North Carolina entered the month of March riding high.
The state featured high employment, low unemployment and a generally strong economy.
Over the past two months, North Carolina went from sunshine to the dark side of the moon, as the number of people out of work reached historic proportions. As the calendar trudged towards June, unemployment numbers ballooned to more than one million, straining an employment commission that ran on short staff prior to COVID-19 due to a lack of demand.
“We have taken more claims in the last 64 days than we have taken in the last six years combined,” Lockhart Taylor, assistant secretary of the North Carolina Department of Commerce Division of Employment Security (DES), said in a statement to the Senate Committee on Commerce and Insurance. “To give you an idea of what we’re facing, in the last 64 days, we’ve taken more claims than we did for the whole year of 2009 during the Great Recession, when we took 1.2 million claims.”
DES claims surged by 5,000% since the pandemic-induced economic lockdowns went into effect. Daily calls to the agency spiked from 6,000 to 42,000 since March 15, catching the DES flat-footed as it tried to address such a rise in demand for services.
“Like other states around the country, we started off ill-equipped to handle so many claims in such a short period of time,” said Taylor. “But we remain focused on processing these claims and getting benefits to those whose lives depend on it, while protecting the integrity of the unemployment system. Our call center has been completely overwhelmed. Many people have been on hold for hours, disconnected because the hold queue is full, or dissatisfied with the service the agent was able to provide. We are fixing it.”
Taylor’s letter detailed steps the Employment Security implemented in an effort to meet the massive increase in unemployment claims, which passed 1.2 million statewide on Wednesday with more than 920,000 directly related to COVID-19. Administrators focused on three ways the department can improve service: upgrading systems, strengthening the workforce and improving processes.
Employment Security added server capacity and network bandwith to handle increased call volume and installed a chat and customer service tool to the website. It also started mailing out important documents, including bringing in in-house equipment and private vendors to triple the agency’s ability to print and send out millions of statutorily required documents.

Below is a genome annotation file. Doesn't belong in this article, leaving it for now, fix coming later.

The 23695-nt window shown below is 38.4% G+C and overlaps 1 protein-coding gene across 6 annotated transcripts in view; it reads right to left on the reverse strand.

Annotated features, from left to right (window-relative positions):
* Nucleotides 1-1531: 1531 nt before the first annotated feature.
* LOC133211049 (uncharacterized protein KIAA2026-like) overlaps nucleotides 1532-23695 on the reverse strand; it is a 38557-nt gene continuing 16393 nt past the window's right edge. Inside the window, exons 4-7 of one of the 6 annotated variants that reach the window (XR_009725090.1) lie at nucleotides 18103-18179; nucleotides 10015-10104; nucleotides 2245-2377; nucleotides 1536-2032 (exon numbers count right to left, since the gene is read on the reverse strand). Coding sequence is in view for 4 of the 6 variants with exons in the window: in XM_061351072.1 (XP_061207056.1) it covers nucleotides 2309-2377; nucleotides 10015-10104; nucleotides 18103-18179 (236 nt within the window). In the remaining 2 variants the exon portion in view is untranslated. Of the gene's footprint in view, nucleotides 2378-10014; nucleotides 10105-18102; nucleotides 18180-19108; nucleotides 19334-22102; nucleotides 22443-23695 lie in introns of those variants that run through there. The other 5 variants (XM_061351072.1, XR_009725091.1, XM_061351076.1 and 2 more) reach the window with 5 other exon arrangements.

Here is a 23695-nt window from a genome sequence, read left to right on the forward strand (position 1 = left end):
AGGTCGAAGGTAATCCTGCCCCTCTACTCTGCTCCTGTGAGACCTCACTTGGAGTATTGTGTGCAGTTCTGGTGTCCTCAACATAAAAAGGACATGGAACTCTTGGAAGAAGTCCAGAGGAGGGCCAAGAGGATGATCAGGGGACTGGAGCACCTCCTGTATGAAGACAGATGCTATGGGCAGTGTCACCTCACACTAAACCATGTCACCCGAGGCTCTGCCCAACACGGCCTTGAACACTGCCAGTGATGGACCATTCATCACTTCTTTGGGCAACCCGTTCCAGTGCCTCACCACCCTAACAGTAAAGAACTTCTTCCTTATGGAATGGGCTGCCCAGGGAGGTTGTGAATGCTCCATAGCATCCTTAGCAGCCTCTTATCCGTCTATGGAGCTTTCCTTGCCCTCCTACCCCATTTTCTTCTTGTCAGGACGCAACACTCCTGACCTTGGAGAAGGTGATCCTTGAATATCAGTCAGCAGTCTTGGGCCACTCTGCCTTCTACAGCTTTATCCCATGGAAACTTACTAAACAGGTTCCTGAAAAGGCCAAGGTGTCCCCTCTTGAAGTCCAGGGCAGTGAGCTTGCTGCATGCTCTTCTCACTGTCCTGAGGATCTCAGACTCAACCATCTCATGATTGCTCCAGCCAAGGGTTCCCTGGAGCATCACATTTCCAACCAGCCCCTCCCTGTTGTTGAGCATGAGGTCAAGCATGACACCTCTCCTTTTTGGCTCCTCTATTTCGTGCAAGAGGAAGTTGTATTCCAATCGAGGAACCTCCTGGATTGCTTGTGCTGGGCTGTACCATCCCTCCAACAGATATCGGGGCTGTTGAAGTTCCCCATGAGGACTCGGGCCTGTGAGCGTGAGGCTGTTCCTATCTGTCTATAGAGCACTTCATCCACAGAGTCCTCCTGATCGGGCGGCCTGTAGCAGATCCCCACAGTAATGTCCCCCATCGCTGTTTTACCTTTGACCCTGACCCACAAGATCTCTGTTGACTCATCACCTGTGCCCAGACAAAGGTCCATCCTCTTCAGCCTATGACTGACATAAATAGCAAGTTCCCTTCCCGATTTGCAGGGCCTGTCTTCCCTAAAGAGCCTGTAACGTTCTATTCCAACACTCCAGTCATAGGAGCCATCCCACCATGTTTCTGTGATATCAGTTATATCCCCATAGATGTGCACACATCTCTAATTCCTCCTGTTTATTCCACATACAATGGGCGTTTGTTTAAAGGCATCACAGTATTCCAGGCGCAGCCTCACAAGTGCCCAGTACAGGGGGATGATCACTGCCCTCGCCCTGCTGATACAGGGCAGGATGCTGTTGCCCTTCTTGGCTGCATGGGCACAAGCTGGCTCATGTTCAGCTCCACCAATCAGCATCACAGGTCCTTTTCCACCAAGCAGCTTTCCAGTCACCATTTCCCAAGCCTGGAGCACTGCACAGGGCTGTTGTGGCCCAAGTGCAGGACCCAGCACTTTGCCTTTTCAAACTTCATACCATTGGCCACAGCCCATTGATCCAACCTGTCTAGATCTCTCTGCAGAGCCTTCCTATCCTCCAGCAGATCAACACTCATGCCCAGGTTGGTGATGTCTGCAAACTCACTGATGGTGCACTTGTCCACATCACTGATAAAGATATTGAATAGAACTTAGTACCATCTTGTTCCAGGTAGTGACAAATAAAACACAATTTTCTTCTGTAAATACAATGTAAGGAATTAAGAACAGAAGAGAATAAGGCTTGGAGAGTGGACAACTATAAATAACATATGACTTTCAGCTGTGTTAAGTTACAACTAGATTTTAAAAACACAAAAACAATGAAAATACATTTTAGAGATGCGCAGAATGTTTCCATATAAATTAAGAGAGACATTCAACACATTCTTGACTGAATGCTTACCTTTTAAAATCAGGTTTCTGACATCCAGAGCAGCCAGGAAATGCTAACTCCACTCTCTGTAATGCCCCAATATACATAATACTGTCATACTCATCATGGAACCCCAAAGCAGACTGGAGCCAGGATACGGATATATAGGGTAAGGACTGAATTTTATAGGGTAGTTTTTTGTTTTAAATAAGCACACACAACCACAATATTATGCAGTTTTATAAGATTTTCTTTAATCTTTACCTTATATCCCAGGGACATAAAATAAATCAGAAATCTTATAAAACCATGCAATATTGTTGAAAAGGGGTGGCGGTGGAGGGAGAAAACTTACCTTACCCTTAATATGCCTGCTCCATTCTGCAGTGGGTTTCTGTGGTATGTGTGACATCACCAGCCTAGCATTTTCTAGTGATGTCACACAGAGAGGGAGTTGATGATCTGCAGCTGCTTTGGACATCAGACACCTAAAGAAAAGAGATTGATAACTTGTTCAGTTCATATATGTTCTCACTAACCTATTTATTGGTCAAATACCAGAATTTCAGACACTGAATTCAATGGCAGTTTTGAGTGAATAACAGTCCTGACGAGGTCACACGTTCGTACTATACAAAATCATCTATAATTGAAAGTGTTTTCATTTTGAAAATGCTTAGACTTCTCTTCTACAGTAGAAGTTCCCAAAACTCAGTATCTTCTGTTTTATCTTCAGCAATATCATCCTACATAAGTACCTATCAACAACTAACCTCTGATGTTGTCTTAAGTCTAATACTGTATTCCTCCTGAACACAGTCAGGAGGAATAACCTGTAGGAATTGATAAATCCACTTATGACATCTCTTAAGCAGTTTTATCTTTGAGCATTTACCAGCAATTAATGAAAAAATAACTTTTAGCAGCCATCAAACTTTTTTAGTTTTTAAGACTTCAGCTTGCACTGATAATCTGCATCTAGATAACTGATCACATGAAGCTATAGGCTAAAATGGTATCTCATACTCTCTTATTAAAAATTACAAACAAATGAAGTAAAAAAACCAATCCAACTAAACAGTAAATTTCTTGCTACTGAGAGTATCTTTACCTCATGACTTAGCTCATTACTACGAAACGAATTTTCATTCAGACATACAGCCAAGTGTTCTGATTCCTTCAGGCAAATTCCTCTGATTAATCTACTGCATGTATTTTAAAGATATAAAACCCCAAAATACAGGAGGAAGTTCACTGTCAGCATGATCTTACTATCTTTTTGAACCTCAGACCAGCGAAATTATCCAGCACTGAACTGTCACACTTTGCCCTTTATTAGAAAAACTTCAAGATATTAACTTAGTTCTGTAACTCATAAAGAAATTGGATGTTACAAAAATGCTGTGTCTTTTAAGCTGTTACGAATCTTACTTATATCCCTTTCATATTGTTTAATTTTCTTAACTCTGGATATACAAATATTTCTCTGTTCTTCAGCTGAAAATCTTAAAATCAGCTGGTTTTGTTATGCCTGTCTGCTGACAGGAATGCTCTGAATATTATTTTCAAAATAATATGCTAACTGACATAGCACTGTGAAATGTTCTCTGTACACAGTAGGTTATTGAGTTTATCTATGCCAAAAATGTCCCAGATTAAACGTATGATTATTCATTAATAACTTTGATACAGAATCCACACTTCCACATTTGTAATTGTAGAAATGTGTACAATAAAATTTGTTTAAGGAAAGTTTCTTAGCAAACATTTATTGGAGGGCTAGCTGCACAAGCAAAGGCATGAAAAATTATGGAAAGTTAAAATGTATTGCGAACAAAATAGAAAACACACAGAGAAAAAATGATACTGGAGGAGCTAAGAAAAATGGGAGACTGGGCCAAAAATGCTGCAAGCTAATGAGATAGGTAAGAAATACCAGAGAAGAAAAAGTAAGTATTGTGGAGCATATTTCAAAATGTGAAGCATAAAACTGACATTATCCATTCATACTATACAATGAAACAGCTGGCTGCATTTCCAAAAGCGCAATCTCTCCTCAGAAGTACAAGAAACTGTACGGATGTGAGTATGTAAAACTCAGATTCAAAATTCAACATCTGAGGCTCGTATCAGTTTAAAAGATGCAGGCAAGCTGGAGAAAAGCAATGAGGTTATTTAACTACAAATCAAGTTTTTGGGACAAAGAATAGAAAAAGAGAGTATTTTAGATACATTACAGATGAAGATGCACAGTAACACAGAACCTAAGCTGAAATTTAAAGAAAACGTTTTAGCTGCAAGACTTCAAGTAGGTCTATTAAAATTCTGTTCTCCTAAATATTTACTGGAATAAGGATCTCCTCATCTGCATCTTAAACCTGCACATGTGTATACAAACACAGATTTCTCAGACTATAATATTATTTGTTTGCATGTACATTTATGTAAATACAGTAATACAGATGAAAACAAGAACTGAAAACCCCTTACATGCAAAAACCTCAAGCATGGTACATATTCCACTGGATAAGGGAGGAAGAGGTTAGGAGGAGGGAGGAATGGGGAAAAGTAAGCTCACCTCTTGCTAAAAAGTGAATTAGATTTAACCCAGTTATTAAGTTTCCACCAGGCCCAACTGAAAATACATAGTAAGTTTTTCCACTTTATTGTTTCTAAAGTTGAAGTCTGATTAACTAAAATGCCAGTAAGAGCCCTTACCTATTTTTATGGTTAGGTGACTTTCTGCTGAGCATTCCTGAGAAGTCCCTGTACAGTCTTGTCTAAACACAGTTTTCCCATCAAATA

DES entered the COVID-19 pandemic with approximately 500 employees. Taylor said 2,600 Employment Security workers, Division of Workforce Solutions staff, temporary employees and private call center representatives now help process unemployment claims.
“We are providing expedited training to new employees, and we have cross-trained existing employees to help in the areas of greatest need,” Taylor said. “Our staff is working evenings, weekends and even holidays because of the increased workload, and I’m grateful for their commitment to finding solutions for North Carolina.”
With a backlog growing, additional staff focused on prioritizing initial claims and DES implemented an easier way for claimants to check the status of their claim without having to speak to a call center agent.
“We are aware that we still have significant problems meeting the needs of North Carolinians,” said Taylor. “We expect to keep getting better, not just in the call center but in all areas of our operation. We know that people are relying on these benefits to pay their bills or feed their families. We are committed to making sure all claimants receive the assistance they need in a timely manner.”
More than 38 million people nationwide filed for unemployment since the middle of March as the country’s unemployment rate reached 14.7% in April, the highest number since the Great Depression.
For more information, visit des.nc.gov.
Eliot Duke can be reached at email@example.com or at 910-230-2038.